CABINET RESHUFFLE: VILLIERS TO STAY AT NIO

NI Secretary of State Theresa Villiers delivers her key note . PIC: KELVIN BOYES/PRESS EYE

NI Secretary of State Theresa Villiers delivers her key note . PIC: KELVIN BOYES/PRESS EYE

THERESA Villiers is to stay in her post as NI Secretary of State.

Informed sources at Westminster have told Belfast Daily that Prime Minister David Cameron wants her to remain at Stormont Castle in an effort to sort out the impasse over flags, parades and the past.

“He also wants to keep up the number of female MPs on his front bench team before the next election,” said the Westminster watcher.

“She has important work to do in Belfast in the coming weeks and months.

“It would have been suicidal to parachute in a new SoS at such a critical stage.”

Ms Villiers is due to meet Orangemen and Unionist political leaders next week in a bid to resolve their grievances over the banned Ardoyne march and the Parades Commission.

The Prime Minister has wielded the axe across his cabinet as he eyes up next May’s General Election with Labour breathing down his neck.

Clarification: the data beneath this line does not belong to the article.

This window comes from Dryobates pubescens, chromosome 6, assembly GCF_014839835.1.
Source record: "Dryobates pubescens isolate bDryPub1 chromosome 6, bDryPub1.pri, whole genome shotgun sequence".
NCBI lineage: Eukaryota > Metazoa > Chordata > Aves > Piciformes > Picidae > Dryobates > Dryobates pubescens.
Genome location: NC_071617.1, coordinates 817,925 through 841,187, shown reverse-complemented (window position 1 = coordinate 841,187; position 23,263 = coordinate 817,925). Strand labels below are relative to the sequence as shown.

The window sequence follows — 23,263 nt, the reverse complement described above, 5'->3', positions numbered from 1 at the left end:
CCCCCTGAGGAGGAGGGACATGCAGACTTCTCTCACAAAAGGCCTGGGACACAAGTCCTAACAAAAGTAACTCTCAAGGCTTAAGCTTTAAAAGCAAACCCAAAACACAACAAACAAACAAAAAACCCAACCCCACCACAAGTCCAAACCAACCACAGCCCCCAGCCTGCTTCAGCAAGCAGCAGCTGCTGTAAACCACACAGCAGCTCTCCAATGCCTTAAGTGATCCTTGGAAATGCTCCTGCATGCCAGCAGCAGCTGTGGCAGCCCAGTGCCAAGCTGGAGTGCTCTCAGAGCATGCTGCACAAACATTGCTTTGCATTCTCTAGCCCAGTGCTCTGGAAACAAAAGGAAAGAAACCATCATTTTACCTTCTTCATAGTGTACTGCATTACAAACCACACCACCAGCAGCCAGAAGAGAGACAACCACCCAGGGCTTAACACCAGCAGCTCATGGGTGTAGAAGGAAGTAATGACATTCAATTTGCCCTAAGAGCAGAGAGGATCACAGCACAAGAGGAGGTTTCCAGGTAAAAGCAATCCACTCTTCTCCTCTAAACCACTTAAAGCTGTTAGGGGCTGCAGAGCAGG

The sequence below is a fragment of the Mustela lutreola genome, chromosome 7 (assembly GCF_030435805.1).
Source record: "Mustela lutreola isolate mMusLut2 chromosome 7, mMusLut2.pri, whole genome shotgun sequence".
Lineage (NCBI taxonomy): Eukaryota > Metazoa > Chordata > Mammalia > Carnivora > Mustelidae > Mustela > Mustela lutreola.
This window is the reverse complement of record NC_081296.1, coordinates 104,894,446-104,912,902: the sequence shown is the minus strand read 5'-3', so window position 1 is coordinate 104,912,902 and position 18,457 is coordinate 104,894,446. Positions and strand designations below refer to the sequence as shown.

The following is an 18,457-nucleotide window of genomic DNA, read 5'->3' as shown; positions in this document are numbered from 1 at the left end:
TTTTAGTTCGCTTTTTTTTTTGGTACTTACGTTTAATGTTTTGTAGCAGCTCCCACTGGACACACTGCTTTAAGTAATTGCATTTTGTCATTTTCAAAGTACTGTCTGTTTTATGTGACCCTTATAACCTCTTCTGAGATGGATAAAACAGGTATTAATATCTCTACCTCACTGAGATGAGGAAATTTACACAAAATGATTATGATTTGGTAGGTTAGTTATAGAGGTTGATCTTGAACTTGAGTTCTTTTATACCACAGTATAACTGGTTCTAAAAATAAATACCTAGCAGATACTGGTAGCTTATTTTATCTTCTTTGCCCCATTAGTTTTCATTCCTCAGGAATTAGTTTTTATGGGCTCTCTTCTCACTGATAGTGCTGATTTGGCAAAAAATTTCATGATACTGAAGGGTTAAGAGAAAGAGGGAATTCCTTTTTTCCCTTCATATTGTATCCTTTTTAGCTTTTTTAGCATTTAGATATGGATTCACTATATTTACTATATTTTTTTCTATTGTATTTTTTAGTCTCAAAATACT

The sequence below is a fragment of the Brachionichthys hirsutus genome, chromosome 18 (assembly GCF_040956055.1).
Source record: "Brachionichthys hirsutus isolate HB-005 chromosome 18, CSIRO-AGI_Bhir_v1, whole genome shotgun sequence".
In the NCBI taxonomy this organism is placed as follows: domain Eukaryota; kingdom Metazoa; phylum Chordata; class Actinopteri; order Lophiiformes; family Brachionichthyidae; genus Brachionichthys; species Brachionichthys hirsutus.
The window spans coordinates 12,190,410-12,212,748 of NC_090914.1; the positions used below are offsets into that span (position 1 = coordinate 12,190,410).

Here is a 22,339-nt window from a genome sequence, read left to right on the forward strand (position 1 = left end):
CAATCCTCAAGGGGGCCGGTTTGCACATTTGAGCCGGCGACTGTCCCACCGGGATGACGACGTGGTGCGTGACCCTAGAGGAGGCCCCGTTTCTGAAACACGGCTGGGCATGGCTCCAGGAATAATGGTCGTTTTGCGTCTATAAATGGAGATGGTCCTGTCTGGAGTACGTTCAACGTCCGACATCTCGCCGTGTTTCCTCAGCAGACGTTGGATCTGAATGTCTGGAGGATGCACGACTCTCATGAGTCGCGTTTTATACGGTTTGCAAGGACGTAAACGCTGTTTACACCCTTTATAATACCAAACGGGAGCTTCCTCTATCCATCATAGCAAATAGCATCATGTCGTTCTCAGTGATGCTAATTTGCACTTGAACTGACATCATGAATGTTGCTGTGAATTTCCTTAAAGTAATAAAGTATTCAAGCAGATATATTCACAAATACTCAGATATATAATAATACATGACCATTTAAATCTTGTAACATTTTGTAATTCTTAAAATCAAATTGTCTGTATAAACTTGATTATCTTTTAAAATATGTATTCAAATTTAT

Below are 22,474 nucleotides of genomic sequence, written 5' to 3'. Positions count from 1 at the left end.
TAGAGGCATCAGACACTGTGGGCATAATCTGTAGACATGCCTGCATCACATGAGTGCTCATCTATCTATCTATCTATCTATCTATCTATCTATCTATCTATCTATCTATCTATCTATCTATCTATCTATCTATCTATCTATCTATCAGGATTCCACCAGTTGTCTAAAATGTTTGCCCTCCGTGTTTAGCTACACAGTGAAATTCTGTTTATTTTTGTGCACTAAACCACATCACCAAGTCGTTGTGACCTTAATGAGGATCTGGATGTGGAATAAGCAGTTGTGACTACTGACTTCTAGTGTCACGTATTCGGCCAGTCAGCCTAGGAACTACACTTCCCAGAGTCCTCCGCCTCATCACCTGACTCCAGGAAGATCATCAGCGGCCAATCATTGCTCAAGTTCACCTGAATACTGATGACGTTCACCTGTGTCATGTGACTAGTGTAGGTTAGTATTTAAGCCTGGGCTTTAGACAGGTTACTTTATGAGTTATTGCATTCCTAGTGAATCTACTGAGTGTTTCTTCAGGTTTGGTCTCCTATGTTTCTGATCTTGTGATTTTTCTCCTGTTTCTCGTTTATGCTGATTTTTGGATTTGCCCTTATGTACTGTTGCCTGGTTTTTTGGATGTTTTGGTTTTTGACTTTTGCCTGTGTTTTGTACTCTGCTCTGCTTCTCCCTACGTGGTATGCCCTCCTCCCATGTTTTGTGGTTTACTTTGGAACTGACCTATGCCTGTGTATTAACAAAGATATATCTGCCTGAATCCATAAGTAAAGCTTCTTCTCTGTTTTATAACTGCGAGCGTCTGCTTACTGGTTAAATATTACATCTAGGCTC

Liz Truss joins the cabinet as environment secretary.

The 38-year-old education minister is one of several women tipped for top jobs as the PM freshens up his team.

Ken Clarke is among the old guard to have stood down and Foreign Secretary William Hague has moved to a lower profile role as Commons leader.

Defence Secretary Philip Hammond is being tipped to take over from him.

A string of retirements were announced overnight, with their replacements expected to be unveiled during the course of the morning.

Women tipped for promotion include Treasury minister Nicky Morgan, work and pensions minister Esther McVey, whips Claire Perry and Amber Rudd and Priti Patel.

Among other changes, it has been reported that former defence secretary Liam Fox could return to the government although this has yet to be confirmed.

Conservative MPs to have lost or left their ministerial jobs include:

David Jones, ex-Welsh secretary

David Willetts, ex-universities minister

Sir George Young, ex-chief whip

Nick Hurd, ex-minister for civil society

Hugh Robertson, ex-Foreign Office minister

Greg Barker, ex-energy minister

Alan Duncan, ex-international development minister

Andrew Robathan, ex-Northern Ireland minister

Damian Green, ex-policing minister.

But the biggest name in the changes has been William Hague, who announced late on Monday that he had decided to step down as an MP at next year’s general election after 26 years – including four turbulent years as Conservative Party leader.

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